The military official said a report in the New York Times on Sunday saying up to 100 U.S. personnel would help train the Frontier Corps overstated the number involved. He said plans called for 22 trainers to travel to Pakistan.

The official refused to say what units the American personnel would be drawn from.

The Pakistan army — which is primarily ethnic Punjabi — is seen as a foreign force in Pakistan's border region, which is ethnic Pashtun.

The U.S. military official said it was necessary to train the indigenous Pashtun force that makes up the Frontier Corps so that the local population regards it and supports it as their own force.
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Taliban says they knew Harry was in their midst: Newsweek
Sun Mar 2, 11:53 AM ET
WASHINGTON (AFP) - Afghan militants have said they knew that Britain's Prince Harry had been among soldiers recently deployed in their country and had been gunning to get him, a US magazine reported Sunday.

A veteran Taliban field officer, deputy commander Mullah Abdul Karim, told Newsweek magazine that he sent his men out hunting for the prince after receiving an urgent message from Taliban intelligence in late December or early January that "an important chicken" had joined British troops in his area of operations.

"He is our special enemy," said Karim, speaking to Newsweek via satellite phone from the eastern Helmland region of Afghanistan last week.

"Our first option was to capture him as a prisoner, and the second, to kill him," the magazine reported on its website Sunday.

The Taliban claimed to have learned that Prince Harry was serving with Britain's troops in southern Afghanistan despite London's best efforts to keep the secret under wraps.

Karim said his men once or twice reported possible sightings of Harry's armored convoy in their area of operations, but his fighters never got close to their target.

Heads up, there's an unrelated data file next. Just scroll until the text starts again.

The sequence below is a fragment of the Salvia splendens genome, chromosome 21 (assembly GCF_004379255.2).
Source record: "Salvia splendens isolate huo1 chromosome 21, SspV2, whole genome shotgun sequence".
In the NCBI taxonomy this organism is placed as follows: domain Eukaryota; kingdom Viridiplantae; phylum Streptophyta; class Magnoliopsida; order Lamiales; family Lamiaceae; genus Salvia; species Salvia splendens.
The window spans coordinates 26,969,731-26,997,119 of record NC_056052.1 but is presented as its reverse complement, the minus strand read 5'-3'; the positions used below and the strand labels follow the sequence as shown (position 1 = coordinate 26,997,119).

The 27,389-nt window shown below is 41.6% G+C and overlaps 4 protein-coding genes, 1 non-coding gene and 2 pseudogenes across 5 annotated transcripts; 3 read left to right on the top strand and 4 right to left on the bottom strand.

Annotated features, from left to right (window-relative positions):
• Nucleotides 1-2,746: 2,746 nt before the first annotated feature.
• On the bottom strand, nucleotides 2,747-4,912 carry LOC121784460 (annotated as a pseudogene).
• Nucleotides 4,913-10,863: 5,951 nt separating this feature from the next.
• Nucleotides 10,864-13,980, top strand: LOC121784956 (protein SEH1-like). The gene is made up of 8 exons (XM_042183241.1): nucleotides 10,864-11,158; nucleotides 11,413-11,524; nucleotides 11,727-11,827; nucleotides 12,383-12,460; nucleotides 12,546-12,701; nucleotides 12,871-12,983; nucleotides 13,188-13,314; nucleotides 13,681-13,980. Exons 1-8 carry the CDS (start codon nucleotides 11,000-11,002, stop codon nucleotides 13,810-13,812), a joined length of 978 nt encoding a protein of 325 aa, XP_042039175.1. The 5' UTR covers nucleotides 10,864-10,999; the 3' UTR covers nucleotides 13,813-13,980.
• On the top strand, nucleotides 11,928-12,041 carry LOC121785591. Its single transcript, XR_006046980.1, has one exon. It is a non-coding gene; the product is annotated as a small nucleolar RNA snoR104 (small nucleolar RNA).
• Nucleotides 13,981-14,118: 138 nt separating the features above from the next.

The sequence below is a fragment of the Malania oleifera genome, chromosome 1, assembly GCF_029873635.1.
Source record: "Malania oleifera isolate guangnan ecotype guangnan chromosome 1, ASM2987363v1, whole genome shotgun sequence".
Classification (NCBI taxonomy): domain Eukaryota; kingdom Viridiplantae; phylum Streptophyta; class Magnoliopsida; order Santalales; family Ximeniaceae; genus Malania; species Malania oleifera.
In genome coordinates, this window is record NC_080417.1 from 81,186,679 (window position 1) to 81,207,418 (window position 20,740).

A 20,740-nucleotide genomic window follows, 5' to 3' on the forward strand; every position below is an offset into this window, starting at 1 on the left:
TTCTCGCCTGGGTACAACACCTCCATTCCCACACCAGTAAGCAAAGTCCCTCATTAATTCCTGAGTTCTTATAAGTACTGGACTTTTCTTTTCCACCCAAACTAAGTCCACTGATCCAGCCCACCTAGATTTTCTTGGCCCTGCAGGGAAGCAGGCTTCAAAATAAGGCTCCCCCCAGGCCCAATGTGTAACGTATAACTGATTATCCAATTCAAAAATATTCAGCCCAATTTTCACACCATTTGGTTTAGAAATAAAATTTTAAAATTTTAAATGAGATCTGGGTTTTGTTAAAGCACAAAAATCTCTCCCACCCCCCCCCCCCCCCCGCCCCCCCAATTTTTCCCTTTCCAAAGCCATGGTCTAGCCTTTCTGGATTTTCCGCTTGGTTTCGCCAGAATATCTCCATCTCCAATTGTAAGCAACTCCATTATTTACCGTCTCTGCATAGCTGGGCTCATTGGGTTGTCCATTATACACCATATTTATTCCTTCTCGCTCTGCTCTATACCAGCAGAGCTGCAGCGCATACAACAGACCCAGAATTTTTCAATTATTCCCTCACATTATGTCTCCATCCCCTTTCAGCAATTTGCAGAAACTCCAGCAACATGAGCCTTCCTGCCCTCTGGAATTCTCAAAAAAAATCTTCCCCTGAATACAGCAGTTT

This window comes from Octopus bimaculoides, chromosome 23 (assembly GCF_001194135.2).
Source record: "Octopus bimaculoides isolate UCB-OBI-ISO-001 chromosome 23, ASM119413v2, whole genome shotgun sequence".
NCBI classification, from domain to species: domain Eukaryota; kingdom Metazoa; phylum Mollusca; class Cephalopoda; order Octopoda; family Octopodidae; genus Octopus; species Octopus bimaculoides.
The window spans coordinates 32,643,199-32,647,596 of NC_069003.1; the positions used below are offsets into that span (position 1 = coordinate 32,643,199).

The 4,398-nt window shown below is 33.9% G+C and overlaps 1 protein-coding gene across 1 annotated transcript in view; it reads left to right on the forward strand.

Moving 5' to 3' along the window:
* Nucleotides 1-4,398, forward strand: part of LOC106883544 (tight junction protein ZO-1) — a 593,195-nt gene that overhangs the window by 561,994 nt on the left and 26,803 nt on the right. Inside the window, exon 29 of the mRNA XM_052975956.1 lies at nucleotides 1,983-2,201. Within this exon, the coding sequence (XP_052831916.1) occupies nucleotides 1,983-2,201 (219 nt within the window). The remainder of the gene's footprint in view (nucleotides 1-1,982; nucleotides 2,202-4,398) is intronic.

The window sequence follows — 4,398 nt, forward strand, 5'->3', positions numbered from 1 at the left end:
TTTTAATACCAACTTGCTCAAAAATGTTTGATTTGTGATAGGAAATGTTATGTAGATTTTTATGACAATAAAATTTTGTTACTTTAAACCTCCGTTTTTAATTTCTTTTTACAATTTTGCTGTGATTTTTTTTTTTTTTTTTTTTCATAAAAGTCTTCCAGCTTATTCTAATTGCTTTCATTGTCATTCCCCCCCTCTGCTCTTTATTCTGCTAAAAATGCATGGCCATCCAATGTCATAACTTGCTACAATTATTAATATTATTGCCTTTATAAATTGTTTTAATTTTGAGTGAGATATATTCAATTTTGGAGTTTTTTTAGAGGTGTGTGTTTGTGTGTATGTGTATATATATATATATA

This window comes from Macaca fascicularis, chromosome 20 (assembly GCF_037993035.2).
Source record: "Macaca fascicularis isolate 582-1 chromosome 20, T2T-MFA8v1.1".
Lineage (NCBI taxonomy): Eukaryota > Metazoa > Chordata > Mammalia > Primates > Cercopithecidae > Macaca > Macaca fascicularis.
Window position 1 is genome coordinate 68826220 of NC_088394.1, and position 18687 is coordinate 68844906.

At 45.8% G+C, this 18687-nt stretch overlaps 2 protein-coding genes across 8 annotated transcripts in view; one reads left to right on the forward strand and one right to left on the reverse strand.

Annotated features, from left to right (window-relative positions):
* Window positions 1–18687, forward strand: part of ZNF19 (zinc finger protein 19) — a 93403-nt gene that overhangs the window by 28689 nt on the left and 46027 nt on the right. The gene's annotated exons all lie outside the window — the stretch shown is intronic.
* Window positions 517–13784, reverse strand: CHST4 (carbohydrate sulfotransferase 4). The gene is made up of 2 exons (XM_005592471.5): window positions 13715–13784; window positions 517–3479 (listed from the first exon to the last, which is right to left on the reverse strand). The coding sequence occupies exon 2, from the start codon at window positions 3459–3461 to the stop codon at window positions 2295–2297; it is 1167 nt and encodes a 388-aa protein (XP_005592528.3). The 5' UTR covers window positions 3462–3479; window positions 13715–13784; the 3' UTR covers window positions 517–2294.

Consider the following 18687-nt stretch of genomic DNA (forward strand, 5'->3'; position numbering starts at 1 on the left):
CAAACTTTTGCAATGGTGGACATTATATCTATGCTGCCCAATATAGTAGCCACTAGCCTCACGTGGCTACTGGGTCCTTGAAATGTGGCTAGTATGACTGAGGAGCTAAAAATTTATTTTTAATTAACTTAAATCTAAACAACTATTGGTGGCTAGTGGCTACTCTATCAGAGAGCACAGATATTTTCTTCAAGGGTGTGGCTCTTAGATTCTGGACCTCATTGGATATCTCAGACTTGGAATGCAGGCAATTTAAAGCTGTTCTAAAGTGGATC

Britain pulled the prince out of Afghanistan fearing he would be specifically targeted by insurgents after a popular US news website last week revealed his presence in the battle zone.
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The Significance of the Elections in Pakistan
By Hekmat Karzai 27 February 2008
Pakistan held its parliamentary elections in a transparent manner. While these elections are a milestone for the country, it will have serious implications on Pakistan, the region and the international community.

ON 18 FEBRUARY, the people of Pakistan went to the polls to elect a new government despite fear of violence and questions whether their votes would count.  Many were skeptical about the outcome since there were several reports that the elections would be rigged to favor President Pervez Musharraf and his allies and terrorists bombed election rallies. 

Other than some minor disturbances, however, the elections were relatively peaceful and, for the most part, transparent.  The Pakistan People’s Party (PPP), once led by the charismatic Benazir Bhutto and now by her husband Asif Ali Zardari, and the Pakistan Muslim League (N) led by the former Prime Minister Nawaz Sharif, won a significant number of the seats. President Musharraf’s supporters came a distant third and accepted defeat.

Prelude to the Elections

In the last few years, violence and suicide attacks have not only taken place in North Western Frontier Province (NWFP), bordering Afghanistan, but also in the capital Islamabad and Rawalpindi, where the military General Headquarters resides.  Extremism, which was earlier confined to the tribal areas, spread to urban centres.

Five major events -- all of which have taken place in the last year -- dealt a severe blow to President Musharraf’s popularity: the dismissal of the Chief Justice, Iftikhar Muhammad Chaudhry; the siege of the Red Mosque in the capital Islamabad where hundreds were killed; full-fledged battle with the extremists in Swat after they overran several security posts; the imposition  of a state of emergency; and the assassination of Benazir.

Broader Implications